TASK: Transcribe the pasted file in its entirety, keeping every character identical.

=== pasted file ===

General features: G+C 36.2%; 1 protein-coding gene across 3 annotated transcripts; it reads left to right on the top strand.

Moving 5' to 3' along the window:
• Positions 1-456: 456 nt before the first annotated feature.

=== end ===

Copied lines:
General features: G+C 36.2%; 1 protein-coding gene across 3 annotated transcripts; it reads left to right on the top strand.

Moving 5' to 3' along the window:
• Positions 1-456: 456 nt before the first annotated feature.